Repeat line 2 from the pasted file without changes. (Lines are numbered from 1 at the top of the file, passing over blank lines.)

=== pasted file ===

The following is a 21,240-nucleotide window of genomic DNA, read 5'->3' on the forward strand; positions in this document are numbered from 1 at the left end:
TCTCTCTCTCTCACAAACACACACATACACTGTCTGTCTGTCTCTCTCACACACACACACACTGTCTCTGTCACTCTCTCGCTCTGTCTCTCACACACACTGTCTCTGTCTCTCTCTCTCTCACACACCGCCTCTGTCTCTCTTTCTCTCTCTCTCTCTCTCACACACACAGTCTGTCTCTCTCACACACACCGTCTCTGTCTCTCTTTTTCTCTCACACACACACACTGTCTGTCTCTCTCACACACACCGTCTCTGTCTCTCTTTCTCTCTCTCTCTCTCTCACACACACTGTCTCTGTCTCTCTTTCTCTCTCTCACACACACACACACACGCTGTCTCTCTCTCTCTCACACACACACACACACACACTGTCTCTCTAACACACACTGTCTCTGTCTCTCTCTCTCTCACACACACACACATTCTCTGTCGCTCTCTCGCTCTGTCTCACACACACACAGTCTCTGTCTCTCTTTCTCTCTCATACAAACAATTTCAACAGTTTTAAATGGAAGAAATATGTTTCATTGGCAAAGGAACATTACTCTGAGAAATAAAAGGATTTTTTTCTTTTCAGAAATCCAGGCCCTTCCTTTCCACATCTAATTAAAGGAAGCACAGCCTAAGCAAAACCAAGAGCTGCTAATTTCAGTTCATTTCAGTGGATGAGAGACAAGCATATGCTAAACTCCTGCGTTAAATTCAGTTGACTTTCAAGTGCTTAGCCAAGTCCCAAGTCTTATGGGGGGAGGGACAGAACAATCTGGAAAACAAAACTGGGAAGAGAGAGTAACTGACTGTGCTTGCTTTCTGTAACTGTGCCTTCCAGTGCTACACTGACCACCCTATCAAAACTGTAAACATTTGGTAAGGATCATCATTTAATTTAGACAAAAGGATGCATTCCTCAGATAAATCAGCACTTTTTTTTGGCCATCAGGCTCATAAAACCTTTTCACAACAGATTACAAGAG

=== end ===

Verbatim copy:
TCTCTCTCTCTCACAAACACACACATACACTGTCTGTCTGTCTCTCTCACACACACACACACTGTCTCTGTCACTCTCTCGCTCTGTCTCTCACACACACTGTCTCTGTCTCTCTCTCTCTCACACACCGCCTCTGTCTCTCTTTCTCTCTCTCTCTCTCTCACACACACAGTCTGTCTCTCTCACACACACCGTCTCTGTCTCTCTTTTTCTCTCACACACACACACTGTCTGTCTCTCTCACACACACCGTCTCTGTCTCTCTTTCTCTCTCTCTCTCTCTCACACACACTGTCTCTGTCTCTCTTTCTCTCTCTCACACACACACACACACGCTGTCTCTCTCTCTCTCACACACACACACACACACACTGTCTCTCTAACACACACTGTCTCTGTCTCTCTCTCTCTCACACACACACACATTCTCTGTCGCTCTCTCGCTCTGTCTCACACACACACAGTCTCTGTCTCTCTTTCTCTCTCATACAAACAATTTCAACAGTTTTAAATGGAAGAAATATGTTTCATTGGCAAAGGAACATTACTCTGAGAAATAAAAGGATTTTTTTCTTTTCAGAAATCCAGGCCCTTCCTTTCCACATCTAATTAAAGGAAGCACAGCCTAAGCAAAACCAAGAGCTGCTAATTTCAGTTCATTTCAGTGGATGAGAGACAAGCATATGCTAAACTCCTGCGTTAAATTCAGTTGACTTTCAAGTGCTTAGCCAAGTCCCAAGTCTTATGGGGGGAGGGACAGAACAATCTGGAAAACAAAACTGGGAAGAGAGAGTAACTGACTGTGCTTGCTTTCTGTAACTGTGCCTTCCAGTGCTACACTGACCACCCTATCAAAACTGTAAACATTTGGTAAGGATCATCATTTAATTTAGACAAAAGGATGCATTCCTCAGATAAATCAGCACTTTTTTTTGGCCATCAGGCTCATAAAACCTTTTCACAACAGATTACAAGAG